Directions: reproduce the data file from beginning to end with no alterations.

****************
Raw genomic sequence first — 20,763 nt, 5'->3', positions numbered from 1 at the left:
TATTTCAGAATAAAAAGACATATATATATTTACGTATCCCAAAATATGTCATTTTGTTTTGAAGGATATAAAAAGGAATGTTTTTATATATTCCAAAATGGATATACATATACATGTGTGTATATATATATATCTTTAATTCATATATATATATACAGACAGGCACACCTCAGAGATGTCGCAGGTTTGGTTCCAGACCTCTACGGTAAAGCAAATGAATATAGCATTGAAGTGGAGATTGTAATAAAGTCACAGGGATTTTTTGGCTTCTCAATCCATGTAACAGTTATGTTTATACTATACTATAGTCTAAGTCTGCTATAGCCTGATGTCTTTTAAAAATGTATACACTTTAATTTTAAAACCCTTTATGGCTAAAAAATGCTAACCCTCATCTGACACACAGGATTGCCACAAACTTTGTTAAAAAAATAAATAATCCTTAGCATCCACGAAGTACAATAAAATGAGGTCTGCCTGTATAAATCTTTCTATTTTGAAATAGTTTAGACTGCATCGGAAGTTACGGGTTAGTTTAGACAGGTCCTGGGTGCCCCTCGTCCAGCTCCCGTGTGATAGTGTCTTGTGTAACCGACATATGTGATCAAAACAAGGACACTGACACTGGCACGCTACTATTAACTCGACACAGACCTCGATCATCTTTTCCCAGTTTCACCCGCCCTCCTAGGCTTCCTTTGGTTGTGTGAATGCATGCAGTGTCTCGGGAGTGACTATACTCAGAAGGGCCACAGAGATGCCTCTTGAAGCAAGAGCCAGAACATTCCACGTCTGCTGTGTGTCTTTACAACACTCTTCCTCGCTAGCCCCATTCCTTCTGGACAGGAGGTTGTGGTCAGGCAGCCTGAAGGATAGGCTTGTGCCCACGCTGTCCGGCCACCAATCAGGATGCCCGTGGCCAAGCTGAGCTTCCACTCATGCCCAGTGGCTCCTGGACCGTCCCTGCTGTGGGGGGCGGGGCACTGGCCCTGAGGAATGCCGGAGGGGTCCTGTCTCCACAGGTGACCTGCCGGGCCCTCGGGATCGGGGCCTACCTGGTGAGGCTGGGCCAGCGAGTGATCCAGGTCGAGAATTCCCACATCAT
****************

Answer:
Raw genomic sequence first — 20,763 nt, 5'->3', positions numbered from 1 at the left:
TATTTCAGAATAAAAAGACATATATATATTTACGTATCCCAAAATATGTCATTTTGTTTTGAAGGATATAAAAAGGAATGTTTTTATATATTCCAAAATGGATATACATATACATGTGTGTATATATATATATCTTTAATTCATATATATATATACAGACAGGCACACCTCAGAGATGTCGCAGGTTTGGTTCCAGACCTCTACGGTAAAGCAAATGAATATAGCATTGAAGTGGAGATTGTAATAAAGTCACAGGGATTTTTTGGCTTCTCAATCCATGTAACAGTTATGTTTATACTATACTATAGTCTAAGTCTGCTATAGCCTGATGTCTTTTAAAAATGTATACACTTTAATTTTAAAACCCTTTATGGCTAAAAAATGCTAACCCTCATCTGACACACAGGATTGCCACAAACTTTGTTAAAAAAATAAATAATCCTTAGCATCCACGAAGTACAATAAAATGAGGTCTGCCTGTATAAATCTTTCTATTTTGAAATAGTTTAGACTGCATCGGAAGTTACGGGTTAGTTTAGACAGGTCCTGGGTGCCCCTCGTCCAGCTCCCGTGTGATAGTGTCTTGTGTAACCGACATATGTGATCAAAACAAGGACACTGACACTGGCACGCTACTATTAACTCGACACAGACCTCGATCATCTTTTCCCAGTTTCACCCGCCCTCCTAGGCTTCCTTTGGTTGTGTGAATGCATGCAGTGTCTCGGGAGTGACTATACTCAGAAGGGCCACAGAGATGCCTCTTGAAGCAAGAGCCAGAACATTCCACGTCTGCTGTGTGTCTTTACAACACTCTTCCTCGCTAGCCCCATTCCTTCTGGACAGGAGGTTGTGGTCAGGCAGCCTGAAGGATAGGCTTGTGCCCACGCTGTCCGGCCACCAATCAGGATGCCCGTGGCCAAGCTGAGCTTCCACTCATGCCCAGTGGCTCCTGGACCGTCCCTGCTGTGGGGGGCGGGGCACTGGCCCTGAGGAATGCCGGAGGGGTCCTGTCTCCACAGGTGACCTGCCGGGCCCTCGGGATCGGGGCCTACCTGGTGAGGCTGGGCCAGCGAGTGATCCAGGTCGAGAATTCCCACATCAT